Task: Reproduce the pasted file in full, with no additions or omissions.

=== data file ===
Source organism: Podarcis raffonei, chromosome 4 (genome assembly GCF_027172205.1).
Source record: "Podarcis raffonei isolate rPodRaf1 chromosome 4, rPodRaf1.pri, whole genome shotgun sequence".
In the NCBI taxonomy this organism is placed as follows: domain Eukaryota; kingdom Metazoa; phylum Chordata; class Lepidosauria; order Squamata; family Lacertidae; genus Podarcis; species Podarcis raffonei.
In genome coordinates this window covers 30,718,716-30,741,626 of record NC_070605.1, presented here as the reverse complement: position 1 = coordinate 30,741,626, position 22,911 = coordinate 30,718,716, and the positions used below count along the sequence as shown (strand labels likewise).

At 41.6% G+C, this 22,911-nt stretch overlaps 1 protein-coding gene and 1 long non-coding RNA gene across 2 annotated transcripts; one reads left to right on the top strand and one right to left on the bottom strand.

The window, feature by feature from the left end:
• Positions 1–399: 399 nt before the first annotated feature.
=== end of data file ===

Source organism: Podarcis raffonei, chromosome 4 (genome assembly GCF_027172205.1).
Source record: "Podarcis raffonei isolate rPodRaf1 chromosome 4, rPodRaf1.pri, whole genome shotgun sequence".
In the NCBI taxonomy this organism is placed as follows: domain Eukaryota; kingdom Metazoa; phylum Chordata; class Lepidosauria; order Squamata; family Lacertidae; genus Podarcis; species Podarcis raffonei.
In genome coordinates this window covers 30,718,716-30,741,626 of record NC_070605.1, presented here as the reverse complement: position 1 = coordinate 30,741,626, position 22,911 = coordinate 30,718,716, and the positions used below count along the sequence as shown (strand labels likewise).

At 41.6% G+C, this 22,911-nt stretch overlaps 1 protein-coding gene and 1 long non-coding RNA gene across 2 annotated transcripts; one reads left to right on the top strand and one right to left on the bottom strand.

The window, feature by feature from the left end:
• Positions 1–399: 399 nt before the first annotated feature.